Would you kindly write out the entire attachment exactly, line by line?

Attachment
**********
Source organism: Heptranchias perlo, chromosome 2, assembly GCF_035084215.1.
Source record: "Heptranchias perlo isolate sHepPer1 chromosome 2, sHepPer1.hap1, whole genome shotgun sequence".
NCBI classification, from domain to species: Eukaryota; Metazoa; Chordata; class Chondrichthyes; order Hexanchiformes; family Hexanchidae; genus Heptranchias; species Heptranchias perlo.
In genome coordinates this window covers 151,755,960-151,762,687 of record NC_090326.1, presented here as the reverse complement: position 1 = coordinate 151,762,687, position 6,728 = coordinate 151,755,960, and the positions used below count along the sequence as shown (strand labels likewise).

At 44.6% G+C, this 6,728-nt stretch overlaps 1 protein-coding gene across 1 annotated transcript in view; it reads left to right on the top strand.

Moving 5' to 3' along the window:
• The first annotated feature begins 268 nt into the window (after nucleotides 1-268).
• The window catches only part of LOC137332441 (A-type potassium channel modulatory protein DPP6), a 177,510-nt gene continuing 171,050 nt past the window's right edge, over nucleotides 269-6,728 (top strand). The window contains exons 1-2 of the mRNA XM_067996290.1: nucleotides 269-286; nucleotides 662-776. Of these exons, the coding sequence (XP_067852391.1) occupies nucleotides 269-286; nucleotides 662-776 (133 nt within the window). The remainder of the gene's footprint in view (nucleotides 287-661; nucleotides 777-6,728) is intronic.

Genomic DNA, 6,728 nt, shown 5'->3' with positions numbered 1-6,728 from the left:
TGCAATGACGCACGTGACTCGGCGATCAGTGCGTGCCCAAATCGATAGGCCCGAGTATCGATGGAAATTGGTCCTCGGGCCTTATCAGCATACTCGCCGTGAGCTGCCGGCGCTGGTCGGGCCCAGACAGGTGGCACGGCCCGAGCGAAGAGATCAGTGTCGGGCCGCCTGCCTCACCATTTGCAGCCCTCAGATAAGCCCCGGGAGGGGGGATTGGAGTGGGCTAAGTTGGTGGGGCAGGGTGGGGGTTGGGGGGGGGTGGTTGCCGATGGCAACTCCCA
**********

Source organism: Heptranchias perlo, chromosome 2, assembly GCF_035084215.1.
Source record: "Heptranchias perlo isolate sHepPer1 chromosome 2, sHepPer1.hap1, whole genome shotgun sequence".
NCBI classification, from domain to species: Eukaryota; Metazoa; Chordata; class Chondrichthyes; order Hexanchiformes; family Hexanchidae; genus Heptranchias; species Heptranchias perlo.
In genome coordinates this window covers 151,755,960-151,762,687 of record NC_090326.1, presented here as the reverse complement: position 1 = coordinate 151,762,687, position 6,728 = coordinate 151,755,960, and the positions used below count along the sequence as shown (strand labels likewise).

At 44.6% G+C, this 6,728-nt stretch overlaps 1 protein-coding gene across 1 annotated transcript in view; it reads left to right on the top strand.

Moving 5' to 3' along the window:
• The first annotated feature begins 268 nt into the window (after nucleotides 1-268).
• The window catches only part of LOC137332441 (A-type potassium channel modulatory protein DPP6), a 177,510-nt gene continuing 171,050 nt past the window's right edge, over nucleotides 269-6,728 (top strand). The window contains exons 1-2 of the mRNA XM_067996290.1: nucleotides 269-286; nucleotides 662-776. Of these exons, the coding sequence (XP_067852391.1) occupies nucleotides 269-286; nucleotides 662-776 (133 nt within the window). The remainder of the gene's footprint in view (nucleotides 287-661; nucleotides 777-6,728) is intronic.

Genomic DNA, 6,728 nt, shown 5'->3' with positions numbered 1-6,728 from the left:
TGCAATGACGCACGTGACTCGGCGATCAGTGCGTGCCCAAATCGATAGGCCCGAGTATCGATGGAAATTGGTCCTCGGGCCTTATCAGCATACTCGCCGTGAGCTGCCGGCGCTGGTCGGGCCCAGACAGGTGGCACGGCCCGAGCGAAGAGATCAGTGTCGGGCCGCCTGCCTCACCATTTGCAGCCCTCAGATAAGCCCCGGGAGGGGGGATTGGAGTGGGCTAAGTTGGTGGGGCAGGGTGGGGGTTGGGGGGGGGTGGTTGCCGATGGCAACTCCCA